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Weekly Arizona COVID-19 Data Report – Dr. Joe Gerald, October 1

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Researcher Analyzes Arizona COVID-19 Spread Models for Decision-Makers

The following information regarding the spread of COVID-19 in Arizona was prepared by Joe Gerald, MD, PhD, a researcher at the Mel and Enid Zuckerman College of Public Health (MEZCOPH) at the University of Arizona. This information has also been reviewed by other MEZCOPH faculty.

This data were obtained from the Arizona Department of Health Services COVID-19 webpage and reflect conditions in Arizona as of October 1, 2021.

This information is intended to help guide our response to the outbreak. It is not intended to predict how this pandemic will evolve. Rather, this model extrapolates what might occur if current conditions remain unchanged. As regional authorities and healthcare providers respond, their actions are expected to mitigate the worst consequences of this pandemic.


COVID-19 Disease Outbreak Forecast
Arizona State and Pima County

Updated October 1, 2021

Disclaimer: This information represents my personal views and not those of The University of Arizona, the Zuckerman College of Public Health, or any other government entity. Any opinions, forecasts, or recommendations should be considered in conjunction with other corroborating and conflicting data. Updates can be accessed at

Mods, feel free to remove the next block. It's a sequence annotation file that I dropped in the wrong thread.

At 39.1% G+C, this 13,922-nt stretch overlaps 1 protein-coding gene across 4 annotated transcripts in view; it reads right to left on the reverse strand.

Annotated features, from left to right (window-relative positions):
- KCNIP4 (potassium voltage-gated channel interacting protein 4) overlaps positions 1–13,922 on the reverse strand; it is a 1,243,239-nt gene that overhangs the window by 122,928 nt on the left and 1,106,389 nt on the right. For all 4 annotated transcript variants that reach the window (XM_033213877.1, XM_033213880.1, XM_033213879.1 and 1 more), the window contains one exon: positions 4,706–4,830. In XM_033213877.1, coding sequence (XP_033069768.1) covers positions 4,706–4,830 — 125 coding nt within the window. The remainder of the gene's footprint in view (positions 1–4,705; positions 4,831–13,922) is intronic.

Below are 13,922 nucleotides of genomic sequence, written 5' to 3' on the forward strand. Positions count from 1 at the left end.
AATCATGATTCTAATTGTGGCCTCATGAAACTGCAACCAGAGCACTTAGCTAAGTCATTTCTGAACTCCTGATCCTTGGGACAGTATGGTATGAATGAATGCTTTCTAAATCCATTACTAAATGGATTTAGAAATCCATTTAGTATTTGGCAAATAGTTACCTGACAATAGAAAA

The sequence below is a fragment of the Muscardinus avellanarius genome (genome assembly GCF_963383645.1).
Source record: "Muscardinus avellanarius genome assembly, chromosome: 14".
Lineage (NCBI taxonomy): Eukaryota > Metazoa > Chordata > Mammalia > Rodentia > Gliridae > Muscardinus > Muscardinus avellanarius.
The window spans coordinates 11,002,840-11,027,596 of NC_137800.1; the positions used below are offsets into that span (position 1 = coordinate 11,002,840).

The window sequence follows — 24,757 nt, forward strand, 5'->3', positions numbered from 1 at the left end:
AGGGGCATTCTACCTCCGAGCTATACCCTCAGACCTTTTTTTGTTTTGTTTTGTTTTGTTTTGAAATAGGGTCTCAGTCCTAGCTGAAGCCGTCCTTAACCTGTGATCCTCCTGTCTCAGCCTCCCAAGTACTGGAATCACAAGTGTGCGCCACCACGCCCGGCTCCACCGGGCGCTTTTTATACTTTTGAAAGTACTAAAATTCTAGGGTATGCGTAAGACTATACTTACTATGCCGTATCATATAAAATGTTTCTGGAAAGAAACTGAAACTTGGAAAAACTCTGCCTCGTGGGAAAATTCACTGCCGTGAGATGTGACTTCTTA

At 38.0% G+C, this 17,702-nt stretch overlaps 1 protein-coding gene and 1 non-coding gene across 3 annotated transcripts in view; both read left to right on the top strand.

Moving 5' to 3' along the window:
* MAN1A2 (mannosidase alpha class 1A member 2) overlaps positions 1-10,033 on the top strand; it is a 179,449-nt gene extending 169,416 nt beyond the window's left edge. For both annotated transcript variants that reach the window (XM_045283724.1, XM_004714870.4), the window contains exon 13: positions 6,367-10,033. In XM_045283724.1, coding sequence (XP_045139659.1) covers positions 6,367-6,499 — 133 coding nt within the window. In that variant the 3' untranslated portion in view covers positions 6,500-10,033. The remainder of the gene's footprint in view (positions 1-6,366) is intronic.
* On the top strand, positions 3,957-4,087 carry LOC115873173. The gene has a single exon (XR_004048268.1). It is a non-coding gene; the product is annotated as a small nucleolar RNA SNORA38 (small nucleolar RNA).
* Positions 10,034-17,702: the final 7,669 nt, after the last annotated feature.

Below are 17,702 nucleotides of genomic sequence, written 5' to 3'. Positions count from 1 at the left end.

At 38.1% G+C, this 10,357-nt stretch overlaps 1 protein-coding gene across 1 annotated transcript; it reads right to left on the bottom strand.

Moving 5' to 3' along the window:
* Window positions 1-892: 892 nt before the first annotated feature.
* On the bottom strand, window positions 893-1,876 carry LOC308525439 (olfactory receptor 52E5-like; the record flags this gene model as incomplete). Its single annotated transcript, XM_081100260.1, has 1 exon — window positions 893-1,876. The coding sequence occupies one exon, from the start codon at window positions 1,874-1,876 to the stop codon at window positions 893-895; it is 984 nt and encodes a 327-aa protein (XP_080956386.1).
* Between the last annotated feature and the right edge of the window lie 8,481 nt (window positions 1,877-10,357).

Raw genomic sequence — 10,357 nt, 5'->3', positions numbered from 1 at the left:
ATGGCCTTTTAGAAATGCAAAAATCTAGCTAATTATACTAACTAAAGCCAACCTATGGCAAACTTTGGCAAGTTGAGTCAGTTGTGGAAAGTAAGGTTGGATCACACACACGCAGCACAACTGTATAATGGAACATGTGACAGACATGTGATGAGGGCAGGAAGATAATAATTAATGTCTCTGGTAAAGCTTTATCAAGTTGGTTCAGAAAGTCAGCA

For the week ending September 26th, 17229 Arizonans were diagnosed with COVID-19, a 4% increase from last week’s initial tally of 16624 cases (Figure 1). The current rate, 237 cases per 100K residents per week, is increasing by 3 cases per 100K residents per week. Case rates remain highest among those 15 – 24 years and lowest among those >65 years, 311 versus 142 cases per 100K residents, respectively (Figure 2a bellow).

COVID-19 Disease Outbreak Forecast

Figure 1. Weekly COVID-19 Cases in Arizona and Number of Individuals Undergoing COVID-19 Diagnostic Testing March 1, 2020 – September 26, 2021.

Arizona continues to experience a high number of cases, hospitalizations, and deaths with conditions deteriorating in the short-term. The state continues to feed the remaining susceptible population into the COVID-19 grinder with no end in sight. With waning vaccine efficacy and a potentially short duration of acquired immunity, there is little reason to believe the unvaccinated can evade infection with the considerably higher risk of severe outcome it entails. While vaccination would offer greater individual and community benefit, Merck announced preliminary, promising results of a new antiviral that could reduce hospitalization and deaths by half.

Arizona’s national ranking is 27thnd out of 50 states with the nation’s leaders being Alaska (1157), West Virginia (640), Montana (565), Wyoming (562), and North Dakota (559). According to the CDC, 62% of Arizona’s adult population is fully vaccinated and another 10% have received one dose. The ADHS Vaccine Dashboard shows weekly doses delivered are holding steady at about 70K doses per week. So far, there is no clear data on uptake of third shot Pfizer boosters.